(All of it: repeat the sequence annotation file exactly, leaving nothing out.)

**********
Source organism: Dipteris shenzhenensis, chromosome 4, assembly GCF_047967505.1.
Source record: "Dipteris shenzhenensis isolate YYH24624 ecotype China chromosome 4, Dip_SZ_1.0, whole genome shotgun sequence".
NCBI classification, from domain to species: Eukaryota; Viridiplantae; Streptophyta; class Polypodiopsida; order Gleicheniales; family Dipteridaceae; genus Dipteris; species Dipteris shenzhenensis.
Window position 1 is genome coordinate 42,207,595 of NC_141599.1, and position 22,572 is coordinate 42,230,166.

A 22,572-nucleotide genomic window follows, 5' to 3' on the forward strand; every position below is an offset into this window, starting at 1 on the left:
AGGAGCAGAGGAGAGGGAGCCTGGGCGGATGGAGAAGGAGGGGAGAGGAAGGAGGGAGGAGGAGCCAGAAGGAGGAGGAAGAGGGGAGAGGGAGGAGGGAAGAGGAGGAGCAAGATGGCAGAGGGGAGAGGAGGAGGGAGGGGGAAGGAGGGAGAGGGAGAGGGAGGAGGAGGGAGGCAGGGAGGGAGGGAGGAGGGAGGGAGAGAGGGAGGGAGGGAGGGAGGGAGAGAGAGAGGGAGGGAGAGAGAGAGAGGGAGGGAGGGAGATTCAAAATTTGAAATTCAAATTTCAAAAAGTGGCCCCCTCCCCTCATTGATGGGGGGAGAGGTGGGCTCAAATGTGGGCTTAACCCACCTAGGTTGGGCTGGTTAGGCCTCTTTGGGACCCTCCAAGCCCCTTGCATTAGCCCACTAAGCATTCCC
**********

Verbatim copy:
Source organism: Dipteris shenzhenensis, chromosome 4, assembly GCF_047967505.1.
Source record: "Dipteris shenzhenensis isolate YYH24624 ecotype China chromosome 4, Dip_SZ_1.0, whole genome shotgun sequence".
NCBI classification, from domain to species: Eukaryota; Viridiplantae; Streptophyta; class Polypodiopsida; order Gleicheniales; family Dipteridaceae; genus Dipteris; species Dipteris shenzhenensis.
Window position 1 is genome coordinate 42,207,595 of NC_141599.1, and position 22,572 is coordinate 42,230,166.

A 22,572-nucleotide genomic window follows, 5' to 3' on the forward strand; every position below is an offset into this window, starting at 1 on the left:
AGGAGCAGAGGAGAGGGAGCCTGGGCGGATGGAGAAGGAGGGGAGAGGAAGGAGGGAGGAGGAGCCAGAAGGAGGAGGAAGAGGGGAGAGGGAGGAGGGAAGAGGAGGAGCAAGATGGCAGAGGGGAGAGGAGGAGGGAGGGGGAAGGAGGGAGAGGGAGAGGGAGGAGGAGGGAGGCAGGGAGGGAGGGAGGAGGGAGGGAGAGAGGGAGGGAGGGAGGGAGGGAGAGAGAGAGGGAGGGAGAGAGAGAGAGGGAGGGAGGGAGATTCAAAATTTGAAATTCAAATTTCAAAAAGTGGCCCCCTCCCCTCATTGATGGGGGGAGAGGTGGGCTCAAATGTGGGCTTAACCCACCTAGGTTGGGCTGGTTAGGCCTCTTTGGGACCCTCCAAGCCCCTTGCATTAGCCCACTAAGCATTCCC